Place the youngling so that their head pops out from between your thumb and forefinger, with your other fingers curled around their body.

    Gently tilt the bird’s head up and massage its throat or tap on its beak. This will prompt the bird to open its mouth as it elicits its natural feeding response.

    Feed the bird

    Initially, the bird might be scared and try to lunge at the syringe. Hold their heads firmly and introduce the syringe into their throat.

    Make sure the syringe is to the side and not blocking their entire airway. Baby birds swallow rhythmically while bobbing their heads.

    Try to synchronize the drops with this. With time, most handlers catch the rhythm, making feeding a very short activity.

    Once you see their crop is fully extended, wipe their beak with a damp cloth (and any food on their body). Clean the area again and return the bird to its nesting box.

    Take stock of how much the chick ate and keep increasing the amount over the next few days.

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    How to Train a Bird to Feed From a Syringe?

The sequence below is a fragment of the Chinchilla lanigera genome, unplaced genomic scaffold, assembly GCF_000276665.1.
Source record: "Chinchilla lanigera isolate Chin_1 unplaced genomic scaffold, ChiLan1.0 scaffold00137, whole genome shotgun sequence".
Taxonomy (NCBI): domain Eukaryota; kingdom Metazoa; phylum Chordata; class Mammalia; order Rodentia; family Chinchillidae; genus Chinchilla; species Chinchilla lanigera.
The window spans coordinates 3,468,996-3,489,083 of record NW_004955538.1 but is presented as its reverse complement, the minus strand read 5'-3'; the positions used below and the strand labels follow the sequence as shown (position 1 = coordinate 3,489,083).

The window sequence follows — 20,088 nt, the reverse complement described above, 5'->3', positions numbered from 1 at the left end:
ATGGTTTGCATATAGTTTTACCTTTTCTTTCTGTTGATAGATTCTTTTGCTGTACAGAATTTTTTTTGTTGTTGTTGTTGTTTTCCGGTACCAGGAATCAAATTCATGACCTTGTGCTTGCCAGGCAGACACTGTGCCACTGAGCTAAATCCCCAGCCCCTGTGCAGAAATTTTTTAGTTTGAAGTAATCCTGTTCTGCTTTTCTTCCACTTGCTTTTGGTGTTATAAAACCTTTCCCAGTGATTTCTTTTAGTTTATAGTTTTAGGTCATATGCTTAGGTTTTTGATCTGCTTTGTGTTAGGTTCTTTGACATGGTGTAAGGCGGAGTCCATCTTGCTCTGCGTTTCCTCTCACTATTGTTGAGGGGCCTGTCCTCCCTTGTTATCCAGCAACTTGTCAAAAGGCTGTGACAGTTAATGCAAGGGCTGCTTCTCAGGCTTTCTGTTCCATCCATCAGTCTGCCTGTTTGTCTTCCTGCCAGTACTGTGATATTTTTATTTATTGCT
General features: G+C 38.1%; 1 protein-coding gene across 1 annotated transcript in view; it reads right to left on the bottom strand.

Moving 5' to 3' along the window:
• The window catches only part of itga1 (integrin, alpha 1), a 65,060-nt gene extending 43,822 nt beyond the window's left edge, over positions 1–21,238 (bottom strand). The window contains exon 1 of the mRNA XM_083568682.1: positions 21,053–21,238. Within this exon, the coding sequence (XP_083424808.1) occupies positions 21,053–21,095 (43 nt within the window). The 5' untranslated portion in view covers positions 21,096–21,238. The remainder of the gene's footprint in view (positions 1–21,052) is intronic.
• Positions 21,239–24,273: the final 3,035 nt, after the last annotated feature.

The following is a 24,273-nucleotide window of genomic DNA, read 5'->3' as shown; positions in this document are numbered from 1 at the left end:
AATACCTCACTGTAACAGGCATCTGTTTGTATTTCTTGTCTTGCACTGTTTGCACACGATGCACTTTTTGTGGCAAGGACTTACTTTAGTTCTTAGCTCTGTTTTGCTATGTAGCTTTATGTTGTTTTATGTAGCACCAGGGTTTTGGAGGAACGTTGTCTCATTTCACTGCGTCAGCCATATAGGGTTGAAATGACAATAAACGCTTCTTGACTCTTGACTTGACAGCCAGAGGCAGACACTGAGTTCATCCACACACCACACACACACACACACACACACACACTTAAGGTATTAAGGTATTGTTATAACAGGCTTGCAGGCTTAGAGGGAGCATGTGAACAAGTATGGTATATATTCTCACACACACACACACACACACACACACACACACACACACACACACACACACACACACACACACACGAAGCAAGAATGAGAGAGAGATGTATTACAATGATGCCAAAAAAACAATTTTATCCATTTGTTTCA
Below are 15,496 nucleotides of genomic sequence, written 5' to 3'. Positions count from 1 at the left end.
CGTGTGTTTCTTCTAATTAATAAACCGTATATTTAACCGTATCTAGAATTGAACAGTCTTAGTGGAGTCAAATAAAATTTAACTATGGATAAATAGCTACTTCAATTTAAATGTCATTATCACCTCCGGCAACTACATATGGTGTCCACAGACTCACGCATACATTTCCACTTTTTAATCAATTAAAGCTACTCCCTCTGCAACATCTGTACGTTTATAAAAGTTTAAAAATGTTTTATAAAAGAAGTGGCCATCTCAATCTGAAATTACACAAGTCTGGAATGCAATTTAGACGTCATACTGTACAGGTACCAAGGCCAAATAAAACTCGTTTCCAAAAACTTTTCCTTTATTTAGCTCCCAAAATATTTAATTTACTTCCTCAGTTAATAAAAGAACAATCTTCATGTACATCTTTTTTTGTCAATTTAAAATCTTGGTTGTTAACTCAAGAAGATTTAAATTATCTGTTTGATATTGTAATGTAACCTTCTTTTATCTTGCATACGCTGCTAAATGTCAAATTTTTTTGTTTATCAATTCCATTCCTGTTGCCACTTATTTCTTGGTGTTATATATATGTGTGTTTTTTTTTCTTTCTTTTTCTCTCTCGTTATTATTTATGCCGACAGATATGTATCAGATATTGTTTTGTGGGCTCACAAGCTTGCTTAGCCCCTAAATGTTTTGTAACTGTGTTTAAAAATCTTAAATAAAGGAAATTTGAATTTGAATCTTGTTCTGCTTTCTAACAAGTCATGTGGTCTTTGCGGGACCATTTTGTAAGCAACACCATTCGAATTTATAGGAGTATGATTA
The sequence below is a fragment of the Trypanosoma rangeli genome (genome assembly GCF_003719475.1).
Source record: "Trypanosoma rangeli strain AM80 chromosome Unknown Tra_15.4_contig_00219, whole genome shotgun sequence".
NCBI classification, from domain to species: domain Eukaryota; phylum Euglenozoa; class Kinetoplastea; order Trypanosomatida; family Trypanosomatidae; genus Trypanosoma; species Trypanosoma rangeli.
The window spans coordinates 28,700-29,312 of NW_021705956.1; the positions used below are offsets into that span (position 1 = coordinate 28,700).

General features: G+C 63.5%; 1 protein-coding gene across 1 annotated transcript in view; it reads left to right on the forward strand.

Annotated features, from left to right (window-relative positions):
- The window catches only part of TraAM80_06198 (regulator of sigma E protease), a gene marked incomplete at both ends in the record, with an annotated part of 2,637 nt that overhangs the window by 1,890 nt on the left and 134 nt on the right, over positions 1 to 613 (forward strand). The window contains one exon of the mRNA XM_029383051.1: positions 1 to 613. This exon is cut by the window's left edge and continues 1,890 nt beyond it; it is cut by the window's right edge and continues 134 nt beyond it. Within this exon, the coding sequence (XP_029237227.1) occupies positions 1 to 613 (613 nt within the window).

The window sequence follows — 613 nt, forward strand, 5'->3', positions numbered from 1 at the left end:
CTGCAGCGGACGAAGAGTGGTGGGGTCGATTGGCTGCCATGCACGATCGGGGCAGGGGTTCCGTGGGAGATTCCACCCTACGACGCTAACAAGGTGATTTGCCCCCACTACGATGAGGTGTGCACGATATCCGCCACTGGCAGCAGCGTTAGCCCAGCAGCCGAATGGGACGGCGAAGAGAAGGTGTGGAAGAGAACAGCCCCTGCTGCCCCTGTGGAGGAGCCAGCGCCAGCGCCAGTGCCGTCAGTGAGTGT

Generally, baby birds take well to syringe feeding.

    On tapping their beaks, they will quickly open their beaks, allowing the handler to place the syringe down the side.

    However, if the chick does not take well to it, you can try two methods:

    Systematic Desensitization

    Systematic desensitization uses a series of gradual exposures to an object or a situation in a controlled environment to reduce the overall stress response to it.

    The syringe – a foreign object – is a source of stress for the chick.

    You can try slowly introducing it as a non-harmful object by keeping it around them or playing with it yourself.

    Alternatively, simulate the feeding position a few times before actually getting around to feeding to get them accustomed to being held.